I use several interchangeable terms for the removal of a 209A Order. The Order can be:

  • removed
  • vacated
  • dismissed
  • overturned
  • lifted

All of these terms essentially mean the same thing: the 209A Order is gone, the individual can once again go home, see his children, pick them up at school, have unrestricted contact with them or others without the fear of arrest.

To develop a better understanding on what is involved in defending a 209A matter, the discussion below also reviews the procedure for obtaining 209A orders, and other related aspects of the law.


Chapter 209A, the Massachusetts Abuse Prevention Act, defines abuse as:
  • actual physical abuse, or
  • an attempt to harm another, or
  • placing another in fear of serious physical harm, or
  • causing another to engage in sexual relations by force, threat of force or duress


An Abuse Prevention Order, called a "209A Order," or a "protective order," or "restraining order," is a civil court order intended to provide protection from physical or sexual harm caused by force or threat of harm from a family or household member. (Note that while the 209A proceeding is civil in nature, violations of 209A orders are crimes punishable by fines and/or incarceration.) In practice these orders are often used as retaliation or tactical weapons in divorce, custody, or other domestic disputes. There have been instances of parents obtaining 209A orders against their adult children and vice versa. Disgruntled girlfriends have obtained them against their boyfriends, and vice versa. The instances of abuse of the system are common, and the courts make little effort to separate the legitimate cases from those that are not, usually relying solely on the story of the person asking for the order (the Plaintiff). The procedure for obtaining a 209A order is simple and the destruction that these orders cause in the life of the person who is being "restrained" (the Defendant) is tremendous. 209A orders are routinely granted against:
  • a spouse or former spouse
  • a present or former household member
  • a relative by blood or a present or former relative by marriage
  • the other parent of a minor child of the Plaintiff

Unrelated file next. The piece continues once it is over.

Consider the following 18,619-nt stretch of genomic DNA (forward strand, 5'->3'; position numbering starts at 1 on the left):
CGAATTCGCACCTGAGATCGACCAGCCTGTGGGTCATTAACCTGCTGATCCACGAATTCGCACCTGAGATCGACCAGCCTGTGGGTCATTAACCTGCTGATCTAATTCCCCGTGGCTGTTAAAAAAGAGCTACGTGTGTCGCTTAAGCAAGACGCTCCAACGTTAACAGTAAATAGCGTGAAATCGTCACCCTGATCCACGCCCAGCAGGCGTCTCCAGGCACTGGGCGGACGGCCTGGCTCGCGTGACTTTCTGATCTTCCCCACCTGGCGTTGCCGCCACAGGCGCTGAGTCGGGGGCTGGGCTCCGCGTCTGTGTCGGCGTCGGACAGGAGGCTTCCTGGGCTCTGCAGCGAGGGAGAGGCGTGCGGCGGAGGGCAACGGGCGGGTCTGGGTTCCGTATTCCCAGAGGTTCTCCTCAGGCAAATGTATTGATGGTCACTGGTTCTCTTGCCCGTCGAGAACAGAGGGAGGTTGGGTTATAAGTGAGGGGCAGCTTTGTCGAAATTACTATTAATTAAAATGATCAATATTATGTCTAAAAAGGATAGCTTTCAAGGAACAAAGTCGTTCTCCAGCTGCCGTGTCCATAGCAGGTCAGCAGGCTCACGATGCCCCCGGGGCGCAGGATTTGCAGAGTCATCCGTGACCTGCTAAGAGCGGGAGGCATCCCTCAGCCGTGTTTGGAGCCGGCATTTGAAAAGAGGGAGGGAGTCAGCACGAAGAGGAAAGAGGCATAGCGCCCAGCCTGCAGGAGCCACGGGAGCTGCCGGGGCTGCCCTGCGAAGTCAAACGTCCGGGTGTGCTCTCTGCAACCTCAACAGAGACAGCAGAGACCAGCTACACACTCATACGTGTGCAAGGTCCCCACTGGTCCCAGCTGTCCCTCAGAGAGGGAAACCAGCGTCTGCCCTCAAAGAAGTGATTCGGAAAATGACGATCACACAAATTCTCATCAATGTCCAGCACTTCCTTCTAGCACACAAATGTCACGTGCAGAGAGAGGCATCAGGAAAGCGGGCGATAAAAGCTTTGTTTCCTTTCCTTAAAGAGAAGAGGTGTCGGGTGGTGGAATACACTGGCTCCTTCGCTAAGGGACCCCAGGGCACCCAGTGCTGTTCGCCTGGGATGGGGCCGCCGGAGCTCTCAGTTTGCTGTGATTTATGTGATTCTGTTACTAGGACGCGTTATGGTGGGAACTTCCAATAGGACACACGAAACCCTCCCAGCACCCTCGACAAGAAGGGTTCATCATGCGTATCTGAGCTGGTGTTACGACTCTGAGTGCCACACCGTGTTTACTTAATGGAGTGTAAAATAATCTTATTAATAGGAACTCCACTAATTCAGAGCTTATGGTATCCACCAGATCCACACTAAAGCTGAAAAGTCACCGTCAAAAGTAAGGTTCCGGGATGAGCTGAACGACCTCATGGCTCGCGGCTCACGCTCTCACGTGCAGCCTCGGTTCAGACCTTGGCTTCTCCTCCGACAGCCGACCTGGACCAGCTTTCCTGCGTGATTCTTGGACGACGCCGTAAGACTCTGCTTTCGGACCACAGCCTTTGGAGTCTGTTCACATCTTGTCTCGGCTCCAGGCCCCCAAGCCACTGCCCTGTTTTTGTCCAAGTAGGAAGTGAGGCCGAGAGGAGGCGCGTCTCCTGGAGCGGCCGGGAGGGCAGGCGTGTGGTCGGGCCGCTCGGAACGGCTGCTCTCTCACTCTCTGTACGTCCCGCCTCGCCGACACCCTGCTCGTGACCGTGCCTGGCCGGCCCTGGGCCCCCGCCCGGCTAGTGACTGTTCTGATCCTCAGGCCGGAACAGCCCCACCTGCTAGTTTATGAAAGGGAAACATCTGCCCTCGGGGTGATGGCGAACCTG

• a person with whom the Plaintiff has or had a substantial dating relationship


A 209A Order can be obtained in any District Court, Superior Court, Boston Municipal Court, or Probate and Family Court in Massachusetts. An emergency 209A Order can be obtained through any police department after court hours, on weekends and holidays. One does not need an attorney to file for a 209A Order, the Plaintiff will receive help from court personnel and Victim Witness Advocates (employees of the District Attorney's Office whose sole job is to assist alleged victims with court procedures and filing criminal charges). There is no charge for filing for the order. Criminal charges are not necessary to obtain a 209A order, but Victim Witness Advocates often encourage the filing of criminal charges as well.


On the application or complaint forms for a 209A order, a sworn statement (affidavit) must be completed describing the facts of any recent or past incidents of alleged abuse. Existing 209A Orders from any court must also be disclosed, as well as any pending divorce or child custody proceedings.


The Plaintiff may request the judge to order that the Defendant:
  • stop or refrain from abuse of Plaintiff or a child in Plaintiff's custody
  • have no contact with the Plaintiff or a child in the Plaintiff's custody
  • vacate or move out of the house or apartment where the Plaintiff resides, even if the lease or title is in the Defendant's name
  • stay away from the Plaintiff's place of employment
  • pay support to the Plaintiff or a child in Plaintiff's custody, if there is an obligation to support